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Botanical Name : Hippomane mancinella
Species: H. mancinella
Common Name :Manchineel .
The name “manchineel” (sometimes written “manchioneel”) as well as the specific epithet mancinella is from Spanish manzanilla (“little apple”), from the superficial resemblance of its fruit and leaves those of an apple tree. A present-day Spanish name is in fact manzanilla de la muerte, “little apple of death”. This refers to the fact that manchineel is one of the most poisonous trees in the world.
Manchineel is a tree reaching up to 15 meters high with a greyish bark, shiny green leaves and spikes of small greenish flowers. Its fruits, which are similar in appearance to an apple, are green or greenish-yellow when ripe.
The manchineel tree can be found near to (and on) coastal beaches. It provides excellent natural windbreaks and its roots stabilize the sand, thus helping to prevent beach erosion.
Manchineel is occasionally used in folk medicine to treat parasitic disease of the skin. It is diuretic, and in 2-drop doses is reputed actively purgative. The Cubans make use of it in tetanus. It has been used in homeopathic medicine
The tree and its parts contain strong toxins, some unidentified. Its milky white sap contains Phorbol and other skin irritants, producing strong allergic dermatitis. Standing beneath the tree during rain will cause blistering of the skin from mere contact with this liquid (even a small drop of rain with the milky substance in it will cause the skin to blister). Burning the tree may cause blindness if the smoke reaches the eyes. The fruit can also be fatal if eaten. Many trees carry a warning sign, while others are marked with a red “X” on the trunk to indicate danger. In the French Antilles the trees are often marked with a painted red band a few feet above the ground.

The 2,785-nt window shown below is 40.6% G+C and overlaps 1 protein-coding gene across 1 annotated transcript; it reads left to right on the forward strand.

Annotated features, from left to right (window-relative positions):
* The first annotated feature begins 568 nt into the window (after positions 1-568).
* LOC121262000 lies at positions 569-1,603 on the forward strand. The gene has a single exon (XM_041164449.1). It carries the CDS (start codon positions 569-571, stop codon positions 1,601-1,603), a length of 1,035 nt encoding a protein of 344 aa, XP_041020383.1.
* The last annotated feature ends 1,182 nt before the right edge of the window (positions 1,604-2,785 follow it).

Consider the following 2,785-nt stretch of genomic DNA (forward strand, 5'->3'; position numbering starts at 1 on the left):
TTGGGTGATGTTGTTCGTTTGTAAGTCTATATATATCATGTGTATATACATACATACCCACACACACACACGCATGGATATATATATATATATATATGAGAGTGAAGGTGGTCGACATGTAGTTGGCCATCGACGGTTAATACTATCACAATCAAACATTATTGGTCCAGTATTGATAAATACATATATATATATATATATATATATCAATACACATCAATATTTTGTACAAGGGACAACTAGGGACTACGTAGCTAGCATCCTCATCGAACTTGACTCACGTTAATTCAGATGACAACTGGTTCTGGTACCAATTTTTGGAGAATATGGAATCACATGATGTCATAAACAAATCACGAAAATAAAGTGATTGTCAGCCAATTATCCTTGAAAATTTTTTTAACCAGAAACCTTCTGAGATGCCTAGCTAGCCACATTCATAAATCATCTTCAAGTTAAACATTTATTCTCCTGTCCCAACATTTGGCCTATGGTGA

The tree contains 12-deoxy-5-hydroxyphorbol-6gamma, 7alpha-oxide, hippomanins, mancinellin, and sapogenin, phloracetophenone-2,4-dimethylether is present in the leaves, while the fruits possess physostigmine.
The Caribs used the sap of this tree to poison their arrows and would tie captives to the trunk of the tree, ensuring a slow and painful death. A poultice of arrowroot (Maranta arundinacea) was used by the Arawaks and Taíno as an antidote against such arrow poisons. The Caribs were known to poison the water supply of their enemies with the leaves. Spanish explorer Juan Ponce de León was struck by an arrow that had been poisoned with Manchineel sap during battle with the Calusa in Florida, dying shortly thereafter.
To Europeans, the manchineel quickly became notorious. The heroine of Giacomo Meyerbeer‘s 1865 opera L’Africaine commits suicide by lying under a manchineel tree and inhaling the plant’s vapours. In the 1956 film Wind Across The Everglades, a notorious poacher named Cottonmouth (played by Burl Ives) ties a victim to the trunk of a manchineel tree.
The information presented herein is intended for educational purposes only. Individual results may vary, and before using any supplements, it is always advisable to consult with your own health care provider.
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